Cytokines and chemokines are key mediators that orchestrate the host immunoinflammatory response to bacterial infections (49
). Those that activate leukocytes (particularly PMNs) to produce inflammation are essential for the early, nonspecific eradication of invading microbes, often at the price of tissue destruction, which may be quite deleterious and possibly lethal to the host. Shigellosis is a clear example of this situation, in which a limited number of microbes causes acute destructive inflammation of the colonic mucosa. Control of the proper balance between bacterial eradication and tissue destruction requires an understanding of the complex network of interactions mediated by pro- and anti-inflammatory cytokines at the initial stage of tissue invasion by Shigella
IL-8 is a CXC chemokine which is chemotactic for PMNs. In addition to being produced by macrophages, along with IL-1, IL-6, and TNF-α, in situations of infection or tissue injury, it is also produced by other cells such as PMNs themselves, T cells, endothelial cells, and epithelial cells (2
). LPS, viruses, cytokines (IL-1, TNF-α), yeasts, and bacterial invasion of tissues are among the infection-related factors that cause IL-8 expression. In addition to chemotaxis, it increases adherence of PMNs to endothelial cells, thereby promoting their transendothelial migration, IL-8 also induces degranulation, respiratory burst, and LTB4 release by PMNs.
We have addressed the role of IL-8 in experimental shigellosis, a disease characterized by a massive influx of PMNs in the intestinal mucosa. Several observations pointed to IL-8 as a major candidate. (i) In human diseases characterized by massive PMN infiltration, IL-8 is detected at high concentrations in the corresponding bodily fluids in infections such as acute peritonitis, bacterial meningitis, endotoxemia, acute respiratory distress syndrome, Helicobacter pylori
gastritis, and urinary tract infection (19
). (ii) The use of blocking antibodies against IL-8 in animal models has shown attenuation of both clinical and histopathological symptoms in several situations characterized by acute inflammation (44
); this includes rabbit models of LPS-induced dermatitis, arthritis, and immune complex glomerulonephritis (18
), lung reperfusion injury (41
), and endotoxin-induced pleurisy (5
). These experiments have confirmed that IL-8 is a key mediator of tissue damage caused by acute inflammation. (iii) Finally, IL-8 is likely to be a key mediator in the pathogenesis of IBDs, particularly ulcerative colitis (10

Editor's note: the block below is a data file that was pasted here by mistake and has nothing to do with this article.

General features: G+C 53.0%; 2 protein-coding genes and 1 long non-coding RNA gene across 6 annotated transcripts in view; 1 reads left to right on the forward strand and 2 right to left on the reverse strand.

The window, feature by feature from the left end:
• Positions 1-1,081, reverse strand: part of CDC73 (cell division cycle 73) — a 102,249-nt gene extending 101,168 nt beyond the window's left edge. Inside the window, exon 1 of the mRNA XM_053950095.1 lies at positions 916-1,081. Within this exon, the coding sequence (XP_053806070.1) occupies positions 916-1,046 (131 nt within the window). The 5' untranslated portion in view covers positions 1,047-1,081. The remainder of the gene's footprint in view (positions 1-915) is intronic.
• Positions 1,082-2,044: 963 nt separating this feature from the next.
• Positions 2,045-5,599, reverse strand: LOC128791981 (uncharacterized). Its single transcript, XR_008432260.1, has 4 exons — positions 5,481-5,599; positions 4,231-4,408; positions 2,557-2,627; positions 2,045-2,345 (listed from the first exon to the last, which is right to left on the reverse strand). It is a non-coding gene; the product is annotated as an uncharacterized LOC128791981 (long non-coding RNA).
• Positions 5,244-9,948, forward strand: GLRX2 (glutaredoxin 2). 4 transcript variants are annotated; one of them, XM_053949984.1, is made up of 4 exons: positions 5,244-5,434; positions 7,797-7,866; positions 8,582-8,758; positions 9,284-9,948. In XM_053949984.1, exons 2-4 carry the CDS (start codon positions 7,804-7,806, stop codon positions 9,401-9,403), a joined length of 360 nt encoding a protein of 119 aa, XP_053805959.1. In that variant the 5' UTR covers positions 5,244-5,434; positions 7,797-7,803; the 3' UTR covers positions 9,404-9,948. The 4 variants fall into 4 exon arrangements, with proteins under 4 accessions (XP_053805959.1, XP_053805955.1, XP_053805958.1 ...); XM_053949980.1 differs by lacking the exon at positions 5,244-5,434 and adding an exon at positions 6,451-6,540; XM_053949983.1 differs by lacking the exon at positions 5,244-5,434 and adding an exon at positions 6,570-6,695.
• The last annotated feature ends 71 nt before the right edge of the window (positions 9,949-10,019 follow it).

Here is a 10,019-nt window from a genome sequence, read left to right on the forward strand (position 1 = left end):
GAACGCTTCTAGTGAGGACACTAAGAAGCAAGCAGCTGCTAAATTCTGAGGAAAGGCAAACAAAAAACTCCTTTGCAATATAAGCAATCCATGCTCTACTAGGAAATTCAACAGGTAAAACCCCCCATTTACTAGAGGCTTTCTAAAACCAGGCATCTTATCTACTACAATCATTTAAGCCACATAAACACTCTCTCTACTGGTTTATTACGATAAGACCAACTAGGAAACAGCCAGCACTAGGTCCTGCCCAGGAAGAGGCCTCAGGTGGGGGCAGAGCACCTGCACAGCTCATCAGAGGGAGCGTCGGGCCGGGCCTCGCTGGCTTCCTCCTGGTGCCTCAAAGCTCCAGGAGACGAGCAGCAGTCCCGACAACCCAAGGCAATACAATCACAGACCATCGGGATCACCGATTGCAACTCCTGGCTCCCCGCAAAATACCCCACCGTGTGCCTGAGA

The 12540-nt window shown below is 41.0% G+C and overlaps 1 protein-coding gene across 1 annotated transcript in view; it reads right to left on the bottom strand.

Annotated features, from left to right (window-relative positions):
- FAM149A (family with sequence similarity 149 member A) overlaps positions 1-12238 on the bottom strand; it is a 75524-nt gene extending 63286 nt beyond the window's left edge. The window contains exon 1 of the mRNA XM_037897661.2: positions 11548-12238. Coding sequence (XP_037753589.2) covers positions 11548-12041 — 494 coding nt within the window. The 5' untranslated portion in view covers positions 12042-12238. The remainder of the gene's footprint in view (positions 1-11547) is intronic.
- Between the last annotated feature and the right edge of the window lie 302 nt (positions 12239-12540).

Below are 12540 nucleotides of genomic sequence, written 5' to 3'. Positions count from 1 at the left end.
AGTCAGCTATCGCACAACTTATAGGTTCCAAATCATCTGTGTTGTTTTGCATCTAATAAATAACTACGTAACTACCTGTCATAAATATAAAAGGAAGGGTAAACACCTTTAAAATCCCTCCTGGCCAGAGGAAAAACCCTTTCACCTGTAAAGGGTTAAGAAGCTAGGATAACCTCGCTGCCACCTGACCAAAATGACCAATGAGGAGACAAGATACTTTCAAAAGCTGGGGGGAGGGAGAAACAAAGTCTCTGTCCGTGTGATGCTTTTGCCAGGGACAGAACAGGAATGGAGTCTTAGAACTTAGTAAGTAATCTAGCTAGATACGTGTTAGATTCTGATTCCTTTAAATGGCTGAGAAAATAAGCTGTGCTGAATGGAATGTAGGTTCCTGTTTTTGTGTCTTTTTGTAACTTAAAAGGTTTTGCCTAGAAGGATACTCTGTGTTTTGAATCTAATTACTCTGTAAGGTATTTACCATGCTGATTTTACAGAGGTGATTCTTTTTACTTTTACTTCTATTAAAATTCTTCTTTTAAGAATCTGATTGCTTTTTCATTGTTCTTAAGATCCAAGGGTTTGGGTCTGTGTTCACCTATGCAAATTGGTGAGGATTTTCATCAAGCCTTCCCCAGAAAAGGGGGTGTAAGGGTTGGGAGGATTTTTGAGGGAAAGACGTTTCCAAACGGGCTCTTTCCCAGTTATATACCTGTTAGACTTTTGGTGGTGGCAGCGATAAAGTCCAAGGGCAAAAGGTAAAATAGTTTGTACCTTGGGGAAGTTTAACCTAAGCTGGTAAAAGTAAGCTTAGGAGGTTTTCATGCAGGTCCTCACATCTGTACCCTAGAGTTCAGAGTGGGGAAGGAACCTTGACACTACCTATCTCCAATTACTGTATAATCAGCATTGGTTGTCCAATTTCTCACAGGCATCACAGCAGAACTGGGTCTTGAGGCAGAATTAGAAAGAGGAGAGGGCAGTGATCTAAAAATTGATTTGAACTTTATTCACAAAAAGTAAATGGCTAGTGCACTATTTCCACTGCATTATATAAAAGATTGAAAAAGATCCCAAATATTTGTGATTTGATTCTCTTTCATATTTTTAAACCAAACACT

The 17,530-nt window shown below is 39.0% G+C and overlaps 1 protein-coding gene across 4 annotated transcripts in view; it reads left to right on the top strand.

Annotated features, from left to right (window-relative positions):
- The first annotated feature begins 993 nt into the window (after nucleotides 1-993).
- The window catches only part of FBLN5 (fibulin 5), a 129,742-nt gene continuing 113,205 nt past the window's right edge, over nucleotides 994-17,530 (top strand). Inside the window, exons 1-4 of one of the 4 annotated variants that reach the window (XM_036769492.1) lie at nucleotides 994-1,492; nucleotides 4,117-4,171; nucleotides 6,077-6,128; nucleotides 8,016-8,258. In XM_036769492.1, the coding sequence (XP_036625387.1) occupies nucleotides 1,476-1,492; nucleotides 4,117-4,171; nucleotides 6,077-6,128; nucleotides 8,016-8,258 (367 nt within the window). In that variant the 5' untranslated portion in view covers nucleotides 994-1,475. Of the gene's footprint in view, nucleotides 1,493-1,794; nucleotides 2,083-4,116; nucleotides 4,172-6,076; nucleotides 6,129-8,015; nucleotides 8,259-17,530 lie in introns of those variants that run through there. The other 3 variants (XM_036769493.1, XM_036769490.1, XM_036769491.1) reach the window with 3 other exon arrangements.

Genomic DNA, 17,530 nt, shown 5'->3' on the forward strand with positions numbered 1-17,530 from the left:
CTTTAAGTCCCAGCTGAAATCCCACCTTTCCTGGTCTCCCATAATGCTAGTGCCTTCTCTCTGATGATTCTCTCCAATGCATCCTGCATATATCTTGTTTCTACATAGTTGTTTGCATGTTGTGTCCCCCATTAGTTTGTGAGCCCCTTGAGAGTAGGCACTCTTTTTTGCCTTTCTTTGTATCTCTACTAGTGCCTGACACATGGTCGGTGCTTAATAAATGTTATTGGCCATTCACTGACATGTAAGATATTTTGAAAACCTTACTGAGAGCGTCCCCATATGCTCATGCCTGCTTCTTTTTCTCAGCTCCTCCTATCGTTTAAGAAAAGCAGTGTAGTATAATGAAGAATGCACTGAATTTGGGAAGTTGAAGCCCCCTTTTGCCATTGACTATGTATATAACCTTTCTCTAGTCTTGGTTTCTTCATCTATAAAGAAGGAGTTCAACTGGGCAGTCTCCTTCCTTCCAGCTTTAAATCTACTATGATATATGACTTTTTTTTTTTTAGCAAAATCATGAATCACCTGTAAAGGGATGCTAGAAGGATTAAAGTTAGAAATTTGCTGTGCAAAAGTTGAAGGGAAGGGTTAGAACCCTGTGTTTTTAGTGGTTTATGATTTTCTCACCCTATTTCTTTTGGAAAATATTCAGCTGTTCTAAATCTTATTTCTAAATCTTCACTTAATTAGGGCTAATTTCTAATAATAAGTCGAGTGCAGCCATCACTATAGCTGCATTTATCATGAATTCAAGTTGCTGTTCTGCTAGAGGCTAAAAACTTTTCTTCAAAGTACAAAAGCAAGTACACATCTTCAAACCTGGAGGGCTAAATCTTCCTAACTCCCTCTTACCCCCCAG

). The role of intestinal epithelial cells as a source of IL-8 in IBDs remains controversial. In Crohn’s disease and ulcerative colitis, colonic crypt cells produce elevated levels of IL-8, and cells isolated from inflamed areas express more IL-8 than do cells from normal areas (27
). Also, short-chain fatty acid butyrate reduces in vitro secretion of IL-8 from isolated crypt cells (15
). Other studies have shown, however, that infiltrating macrophages and PMNs are the major source of IL-8 (10
In situations of intestinal infection, intestinal epithelial cells, which are the first cellular barrier against the pathogen, act as sentinels (43
) by orchestrating early nonspecific immune responses by the secretion of cytokines and chemokines. This is particularly obvious for colonic epithelial cells (i.e., the T84, HT-29, and Caco-2 cell lines and freshly isolated colonic cells). Gram-negative invasive bacteria appear to stimulate the highest levels of chemokines such as IL-8, MCP-1, and granulocyte-macrophage colony-stimulating factor and of TNF-α (21
In patients, in the course of shigellosis, secretion of cytokines, particularly IL-8, in stool extracts is correlated with disease severity (35
). As expected from the previous data, experimental shigellosis in the rabbit ligated-loop model of infection was associated with increasing levels of tissue IL-8, which reached a concentration eightfold higher after 8 h of infection when the infection was carried out with a wild-type invasive microorganism than when it was done with a noninvasive control. Although as already discussed for IBD, recruited monocytes and the PMN themselves may account for the production of a significant part of IL-8, immunostaining experiments indicated that IL-8 expression was essentially associated with epithelial cells, regardless of their invasion by bacteria, with areas of expression extending far beyond these zones of bacterial invasion. Similarly, in a SCID mouse model of human embryonic xenotransplantation followed by infection with Entamoeba histolytica
trophozoites, IL-8 was essentially produced by epithelial cells, even at locations far from areas of mucosal damage (42
), thereby confirming previous in vitro data (13
). However, in in vitro assays, bacterial invasion of the cells is required to elicit significant basal secretion of IL-8 (11
). In addition, as shown experimentally with Salmonella typhimurium
, factors other than IL-8 are required in order to allow PMN transmigration across an in vitro-reconstituted epithelial monolayer. IL-8 may attract PMNs from a distance but may not be directly responsible for their transmigration (28